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“Montana modern:” Missoula airport moves closer to final design, vertical construction

An artist’s rendering of the new passenger terminal at Missoula International Airport. The first phase is set to open in the fall of 2021.

A month after vetting materials for a new passenger terminal at Missoula International Airport, officials on Tuesday got an overview of the design and how it will appear to travelers when the facility opens in 2021.

The terminal’s $72 million budget will begin to firm up over the coming weeks as the airport completes its final construction documents, including baggage claim, jet bridges and security screening, among other details.

“A&E and Martel (Construction) are getting our 100 percent construction documents ready by October,” said Tim Damrow, the airport’s manager of projects. “That’s the next big milestone of the project. Once that October package is out, we’ll have a pretty good idea of what the total cost is going to be.”

After years of planning, the airport began construction this summer on its new terminal, one needed to replace a dated facility that’s ill-equipped to handle today’s aircraft and increased passenger loads.

A number of phases have already been completed, including demolition of the old structure, excavation of the new terminal’s south concourse, and foundation work. The airport budgeted roughly $16.9 million for that portion of the project, which is nearly complete.

Vertical construction is expected to start this winter with an estimated cost of $48 million. The airport received welcome news last month when its bid for steel came in $760,000 below estimate.

“Crews are working on the footings for the south concourse,” Damrow said. “They had to shift the schedule around a bit due to weather, but they were able to continue working on the south concourse.”

With vertical construction set to begin, the airport has turned its focus to function and form, as well as the passenger experience.

Scott Osteen with A&E described the interior design as “Montana modern” with its inclusion of wood, patterned glass and steel. It also includes way-finding elements to help passengers navigate the facility, be it a bathroom or a drinking fountain.

“It’s part of the intuitive way-finding method we’ve adopted into this project,” said Osteen. “All the restrooms have the same look and feel to them, so once you go in one, you see that same material happening elsewhere in the airport.”

Passengers also will experience more room and more amenities in the new terminal. A larger restaurant, bar and concession is planned beyond security, along with a gift shop.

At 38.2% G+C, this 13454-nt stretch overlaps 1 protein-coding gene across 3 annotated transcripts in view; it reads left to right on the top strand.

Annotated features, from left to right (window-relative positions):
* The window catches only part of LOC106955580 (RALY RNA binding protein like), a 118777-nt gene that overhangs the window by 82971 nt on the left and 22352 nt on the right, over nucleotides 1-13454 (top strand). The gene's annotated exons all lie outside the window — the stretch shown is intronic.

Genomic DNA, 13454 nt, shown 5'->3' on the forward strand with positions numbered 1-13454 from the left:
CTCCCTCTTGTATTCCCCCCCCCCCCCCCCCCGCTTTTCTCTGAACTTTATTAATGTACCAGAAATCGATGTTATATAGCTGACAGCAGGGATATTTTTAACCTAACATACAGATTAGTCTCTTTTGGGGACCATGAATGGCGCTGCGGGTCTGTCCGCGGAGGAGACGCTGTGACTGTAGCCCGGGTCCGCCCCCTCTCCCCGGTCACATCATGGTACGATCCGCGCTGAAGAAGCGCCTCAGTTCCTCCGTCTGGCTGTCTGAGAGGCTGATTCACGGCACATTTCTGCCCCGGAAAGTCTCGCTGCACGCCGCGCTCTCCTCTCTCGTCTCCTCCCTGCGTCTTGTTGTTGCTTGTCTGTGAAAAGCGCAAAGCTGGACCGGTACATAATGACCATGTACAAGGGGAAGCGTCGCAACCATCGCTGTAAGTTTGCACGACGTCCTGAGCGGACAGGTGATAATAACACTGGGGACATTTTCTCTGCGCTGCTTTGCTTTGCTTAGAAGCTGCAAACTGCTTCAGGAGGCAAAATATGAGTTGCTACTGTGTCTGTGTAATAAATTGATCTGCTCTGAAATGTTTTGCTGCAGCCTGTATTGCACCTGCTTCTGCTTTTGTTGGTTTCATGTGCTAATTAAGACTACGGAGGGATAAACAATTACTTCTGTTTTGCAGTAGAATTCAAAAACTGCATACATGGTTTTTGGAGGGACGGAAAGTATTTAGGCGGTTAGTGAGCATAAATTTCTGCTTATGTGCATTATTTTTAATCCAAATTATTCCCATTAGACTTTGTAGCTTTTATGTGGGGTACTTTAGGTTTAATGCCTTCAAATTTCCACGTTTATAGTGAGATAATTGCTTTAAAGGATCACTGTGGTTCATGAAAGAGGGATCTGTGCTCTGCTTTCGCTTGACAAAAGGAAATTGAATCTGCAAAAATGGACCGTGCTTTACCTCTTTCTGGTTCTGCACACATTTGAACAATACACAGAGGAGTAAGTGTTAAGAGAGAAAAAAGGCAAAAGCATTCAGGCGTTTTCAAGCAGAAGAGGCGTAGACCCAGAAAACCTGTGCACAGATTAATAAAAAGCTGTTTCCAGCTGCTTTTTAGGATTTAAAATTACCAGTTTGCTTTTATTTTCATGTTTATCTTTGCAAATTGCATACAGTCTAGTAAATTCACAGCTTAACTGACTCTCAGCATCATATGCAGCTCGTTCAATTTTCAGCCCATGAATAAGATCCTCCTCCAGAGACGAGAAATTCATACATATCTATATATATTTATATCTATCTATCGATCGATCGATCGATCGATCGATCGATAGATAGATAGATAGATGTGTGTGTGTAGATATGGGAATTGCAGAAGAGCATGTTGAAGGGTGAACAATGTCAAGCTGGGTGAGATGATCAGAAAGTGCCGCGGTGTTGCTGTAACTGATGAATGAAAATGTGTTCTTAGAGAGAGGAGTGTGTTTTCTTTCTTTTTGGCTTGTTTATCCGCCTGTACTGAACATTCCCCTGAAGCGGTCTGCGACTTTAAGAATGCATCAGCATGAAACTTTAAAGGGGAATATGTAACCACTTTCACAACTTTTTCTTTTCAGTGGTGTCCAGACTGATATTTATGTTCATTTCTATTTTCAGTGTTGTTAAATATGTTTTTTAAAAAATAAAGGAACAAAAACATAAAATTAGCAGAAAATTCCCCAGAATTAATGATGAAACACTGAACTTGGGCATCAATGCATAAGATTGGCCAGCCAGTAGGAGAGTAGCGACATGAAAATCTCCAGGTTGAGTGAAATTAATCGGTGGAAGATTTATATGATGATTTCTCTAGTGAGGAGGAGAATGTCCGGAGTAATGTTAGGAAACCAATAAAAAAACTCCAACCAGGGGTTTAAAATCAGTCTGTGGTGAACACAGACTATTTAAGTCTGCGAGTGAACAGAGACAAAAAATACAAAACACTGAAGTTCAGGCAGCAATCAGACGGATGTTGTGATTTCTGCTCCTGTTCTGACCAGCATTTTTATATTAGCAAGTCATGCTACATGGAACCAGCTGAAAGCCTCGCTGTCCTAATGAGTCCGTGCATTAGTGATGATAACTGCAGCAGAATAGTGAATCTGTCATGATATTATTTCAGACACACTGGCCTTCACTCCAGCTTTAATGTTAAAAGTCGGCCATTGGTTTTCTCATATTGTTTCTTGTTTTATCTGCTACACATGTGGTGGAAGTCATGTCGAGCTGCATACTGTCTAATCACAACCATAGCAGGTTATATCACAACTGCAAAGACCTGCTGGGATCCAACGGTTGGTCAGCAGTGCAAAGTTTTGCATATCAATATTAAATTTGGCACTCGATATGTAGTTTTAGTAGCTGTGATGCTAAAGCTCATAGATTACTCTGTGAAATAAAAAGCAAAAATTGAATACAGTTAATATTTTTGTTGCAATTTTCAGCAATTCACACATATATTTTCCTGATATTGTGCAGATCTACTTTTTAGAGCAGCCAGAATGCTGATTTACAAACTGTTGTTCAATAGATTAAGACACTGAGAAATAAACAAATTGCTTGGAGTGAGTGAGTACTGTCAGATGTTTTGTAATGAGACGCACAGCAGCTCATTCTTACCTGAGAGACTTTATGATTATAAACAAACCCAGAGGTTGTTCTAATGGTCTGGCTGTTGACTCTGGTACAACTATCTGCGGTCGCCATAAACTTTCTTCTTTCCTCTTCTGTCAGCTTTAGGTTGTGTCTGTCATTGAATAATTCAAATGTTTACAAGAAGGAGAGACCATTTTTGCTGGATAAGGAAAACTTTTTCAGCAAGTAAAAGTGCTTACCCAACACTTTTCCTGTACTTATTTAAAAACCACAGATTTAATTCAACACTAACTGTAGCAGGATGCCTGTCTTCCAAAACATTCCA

Both will occupy a portion of the new concourse. The airport has issued a request for proposals from potential future tenants.

“What we’re tasked with now is to design a shell of those spaces,” said Osteen. “We’re trying to capture a look and feel that matches the rest of the airport. Once that RFP runs its course, we’ll complete the interior portion of that design.”

A new baggage handling system is also in design, along with the jet bridges to serve the new concourse. The concourse will include five gates, which are also in design.

“We’re working with MSO staff now to develop a hold-room layout,” Osteen said. “We’ve got two different versions – a very condensed version and another that’s a little more spread out. There’s various seat counts we want to look at with those two. There’s give and take, and that’s part of our current process.”

Dubbed the “South Paw Concourse” in the project overview, the new concourse is set to open in the fall of 2021. It will be followed by the project’s second phase, that being the East Paw Concourse.

That portion of the project carries an estimated cost of $39 million and includes the demolition of the existing terminal, the construction of its replacement and baggage claim. Once fully built, the new airport will offer modern amenities throughout with more room for aircraft and passengers.

While the project is well underway, it can’t finish soon enough for airport officials.

“It was as challenging a summer as we’ve seen here for a long time,” said Cris Jensen, airport director. “We’re seeing that our building is being pushed to the limit. The ultimate answer is a new building, but we’re still two years-plus away from really being in that new facility. We have two more summers to get finished.”